Seminary Program

This is where we post the essays from many of our Universal Life Church Seminary students. When students finish a ULC course, they write a comprehensive essay about their experiences with the course, what they learned, didn't learn, were inspired by, etc. Here are their essays.

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Tuesday, May 12, 2009


Throughout this course I learned more about the numerous schools of Buddhism and the evolution of these schools, and the effects of the cultures in the countries where the individual schools were established. From the beginning after siddhartha passed into parinirvana it seemed that at the first council people couldn't decide on what was the most significant things Siddhartha taught, so they kept a great amount of information that was sometimes overlapping and influenced by the different regional cultures. The development of mahayana from madhyamika from mahayana all of the greater vehicle schools from Tibetan to Zen vary quite a bit.

The history of Buddhism is essential to understanding the contemporary buddhism, but to return to the basics is the best approach to begin down the path. The four noble truths and the eight fold path.Life is difficult economics politics socially and religiously it is hard to find moments of peace and happiness, and they must be cherished, so life is suffering so long as we allow ourselves to be controlled by external influences and let go of our own character and ideas. We must look within and see the sources of our hardships, there we see we often cause ourselves the majority of our problems just by having poor views and grand expectations of other and situations.We must focus on this source and change.
The changes we make must be to learn to view the world as it is rather than how we would like it to be, a great amount of frustration comes from our tendencies to romanticize and idealize, without considering the other 6.5 billion people that might not feel the same way. Once we look at how we trouble ourselves we must begin to correct our thoughts and behaviors for some that means becoming a monastic which in some ways is an enviable life but in other it may be unfulfilling, I am a father of two and that has been a blessing. This is where the eightfold path becomes very important to the redevelopment of the basic thought process' which help us to heal.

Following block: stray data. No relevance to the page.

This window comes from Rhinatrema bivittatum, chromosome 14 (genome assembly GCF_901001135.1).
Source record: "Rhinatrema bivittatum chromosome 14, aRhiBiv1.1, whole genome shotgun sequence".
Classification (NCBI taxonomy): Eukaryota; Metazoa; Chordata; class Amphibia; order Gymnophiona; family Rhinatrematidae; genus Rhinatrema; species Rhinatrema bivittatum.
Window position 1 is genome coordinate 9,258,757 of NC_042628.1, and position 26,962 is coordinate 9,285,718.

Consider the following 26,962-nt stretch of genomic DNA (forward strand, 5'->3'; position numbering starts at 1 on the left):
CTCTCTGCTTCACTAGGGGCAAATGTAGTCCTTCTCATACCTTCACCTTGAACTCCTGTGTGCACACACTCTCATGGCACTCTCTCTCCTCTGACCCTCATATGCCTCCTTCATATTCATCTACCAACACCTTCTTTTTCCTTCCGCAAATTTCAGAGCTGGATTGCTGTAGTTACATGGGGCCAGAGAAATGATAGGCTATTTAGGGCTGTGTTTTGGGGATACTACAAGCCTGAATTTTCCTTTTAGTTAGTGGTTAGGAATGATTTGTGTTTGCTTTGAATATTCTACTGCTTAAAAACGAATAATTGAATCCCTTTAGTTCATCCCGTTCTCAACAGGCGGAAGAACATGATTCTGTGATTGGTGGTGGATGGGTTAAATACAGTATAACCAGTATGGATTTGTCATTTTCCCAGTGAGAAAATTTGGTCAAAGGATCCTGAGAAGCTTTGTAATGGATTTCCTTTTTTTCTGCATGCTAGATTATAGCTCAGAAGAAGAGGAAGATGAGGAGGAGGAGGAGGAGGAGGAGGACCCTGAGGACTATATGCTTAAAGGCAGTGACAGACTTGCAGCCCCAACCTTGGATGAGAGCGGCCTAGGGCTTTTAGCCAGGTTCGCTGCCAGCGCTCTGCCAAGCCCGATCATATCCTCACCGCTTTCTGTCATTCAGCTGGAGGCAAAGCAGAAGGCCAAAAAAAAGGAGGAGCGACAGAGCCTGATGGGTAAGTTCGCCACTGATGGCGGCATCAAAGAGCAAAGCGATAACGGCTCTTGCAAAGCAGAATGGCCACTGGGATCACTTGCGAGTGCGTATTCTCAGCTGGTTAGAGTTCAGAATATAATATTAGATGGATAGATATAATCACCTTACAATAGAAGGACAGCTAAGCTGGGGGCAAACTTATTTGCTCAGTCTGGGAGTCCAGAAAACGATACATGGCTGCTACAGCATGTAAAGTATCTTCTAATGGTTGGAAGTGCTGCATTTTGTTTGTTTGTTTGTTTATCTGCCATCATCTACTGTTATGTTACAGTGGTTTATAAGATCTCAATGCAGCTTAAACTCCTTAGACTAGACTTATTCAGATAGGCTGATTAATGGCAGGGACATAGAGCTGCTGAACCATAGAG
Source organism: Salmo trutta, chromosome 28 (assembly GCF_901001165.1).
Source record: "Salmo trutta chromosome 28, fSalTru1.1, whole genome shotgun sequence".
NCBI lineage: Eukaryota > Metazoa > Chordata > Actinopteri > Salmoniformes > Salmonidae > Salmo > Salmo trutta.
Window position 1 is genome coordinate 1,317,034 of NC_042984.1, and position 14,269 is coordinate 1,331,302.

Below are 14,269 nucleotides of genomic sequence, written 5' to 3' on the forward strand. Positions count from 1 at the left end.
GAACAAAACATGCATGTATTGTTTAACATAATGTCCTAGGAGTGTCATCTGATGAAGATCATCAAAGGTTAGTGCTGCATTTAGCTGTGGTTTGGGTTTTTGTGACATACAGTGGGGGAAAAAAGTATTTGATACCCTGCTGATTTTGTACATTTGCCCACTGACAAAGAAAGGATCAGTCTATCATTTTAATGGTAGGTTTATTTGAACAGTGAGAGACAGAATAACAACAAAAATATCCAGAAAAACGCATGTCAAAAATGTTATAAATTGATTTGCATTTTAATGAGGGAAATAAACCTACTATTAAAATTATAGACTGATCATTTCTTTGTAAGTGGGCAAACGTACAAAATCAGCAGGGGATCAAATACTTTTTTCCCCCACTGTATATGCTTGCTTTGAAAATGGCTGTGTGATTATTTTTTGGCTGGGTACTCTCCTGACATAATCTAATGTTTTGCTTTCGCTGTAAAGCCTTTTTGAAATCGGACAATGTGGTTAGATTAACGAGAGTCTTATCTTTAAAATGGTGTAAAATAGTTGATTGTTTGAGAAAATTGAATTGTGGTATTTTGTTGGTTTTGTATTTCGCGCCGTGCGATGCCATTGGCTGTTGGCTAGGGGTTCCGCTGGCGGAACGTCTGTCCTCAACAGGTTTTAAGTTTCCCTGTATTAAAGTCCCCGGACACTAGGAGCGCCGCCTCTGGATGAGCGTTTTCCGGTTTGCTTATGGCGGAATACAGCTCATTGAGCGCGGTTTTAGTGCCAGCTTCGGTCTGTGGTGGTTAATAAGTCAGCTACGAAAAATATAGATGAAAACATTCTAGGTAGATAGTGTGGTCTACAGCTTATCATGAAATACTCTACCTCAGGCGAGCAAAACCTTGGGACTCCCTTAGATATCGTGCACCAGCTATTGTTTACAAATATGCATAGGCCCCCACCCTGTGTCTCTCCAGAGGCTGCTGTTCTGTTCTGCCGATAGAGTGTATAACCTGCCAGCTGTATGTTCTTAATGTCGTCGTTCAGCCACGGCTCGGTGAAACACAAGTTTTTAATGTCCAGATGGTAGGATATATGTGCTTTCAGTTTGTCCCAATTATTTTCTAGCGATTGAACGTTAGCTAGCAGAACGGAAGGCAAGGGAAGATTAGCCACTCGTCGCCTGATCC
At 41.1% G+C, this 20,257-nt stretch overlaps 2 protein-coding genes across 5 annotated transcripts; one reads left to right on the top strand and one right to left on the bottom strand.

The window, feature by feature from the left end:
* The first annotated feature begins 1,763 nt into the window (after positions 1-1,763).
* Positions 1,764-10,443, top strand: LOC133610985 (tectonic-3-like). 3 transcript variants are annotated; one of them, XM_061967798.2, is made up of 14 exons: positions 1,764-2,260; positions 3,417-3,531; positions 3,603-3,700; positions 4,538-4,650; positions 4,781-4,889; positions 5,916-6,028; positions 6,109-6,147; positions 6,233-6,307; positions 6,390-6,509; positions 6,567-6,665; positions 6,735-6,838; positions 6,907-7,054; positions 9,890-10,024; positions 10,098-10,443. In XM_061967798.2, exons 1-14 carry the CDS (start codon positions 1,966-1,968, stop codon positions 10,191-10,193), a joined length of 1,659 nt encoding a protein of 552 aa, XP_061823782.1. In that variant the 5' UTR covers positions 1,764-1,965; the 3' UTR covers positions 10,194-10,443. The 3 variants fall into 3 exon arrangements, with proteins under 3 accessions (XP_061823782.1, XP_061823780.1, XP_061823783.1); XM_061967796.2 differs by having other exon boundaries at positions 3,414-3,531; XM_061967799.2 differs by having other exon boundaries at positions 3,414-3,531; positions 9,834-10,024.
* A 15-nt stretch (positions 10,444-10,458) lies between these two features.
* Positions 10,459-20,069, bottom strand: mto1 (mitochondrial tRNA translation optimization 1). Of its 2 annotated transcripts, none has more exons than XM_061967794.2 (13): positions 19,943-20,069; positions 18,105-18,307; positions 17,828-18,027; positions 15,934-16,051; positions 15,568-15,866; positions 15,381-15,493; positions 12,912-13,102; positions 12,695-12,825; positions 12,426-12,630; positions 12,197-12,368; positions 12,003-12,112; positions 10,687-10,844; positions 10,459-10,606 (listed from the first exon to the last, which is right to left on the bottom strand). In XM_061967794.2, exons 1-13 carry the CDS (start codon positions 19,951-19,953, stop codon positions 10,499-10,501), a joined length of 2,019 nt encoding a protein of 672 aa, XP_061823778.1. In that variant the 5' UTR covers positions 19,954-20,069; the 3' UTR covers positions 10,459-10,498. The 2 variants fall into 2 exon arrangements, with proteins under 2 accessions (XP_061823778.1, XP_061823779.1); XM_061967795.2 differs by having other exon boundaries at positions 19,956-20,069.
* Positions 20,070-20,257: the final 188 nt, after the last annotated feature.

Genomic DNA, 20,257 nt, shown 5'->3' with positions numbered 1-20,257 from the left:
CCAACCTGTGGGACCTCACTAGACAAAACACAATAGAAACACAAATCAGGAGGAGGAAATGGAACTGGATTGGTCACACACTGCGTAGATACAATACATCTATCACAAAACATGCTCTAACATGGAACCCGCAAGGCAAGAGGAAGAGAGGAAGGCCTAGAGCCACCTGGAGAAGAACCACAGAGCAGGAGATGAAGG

Right view-the world as-is, right intention,to bring goodness without stipulations, right speech to stop contributing to the constant noise in the universe which throws things out of balance, right effort the precepts for behavior and interaction, right livelihood to refrain from causing further disturbance,right action only that which is necessary to create balance and moderate living, right mindfulness being congnizant of our self control and influences, and right concentration through mediation, these greatly change our expectations and attachment to ideas and romanticized ideas.

Rev. Joseph D. Brave-Heart


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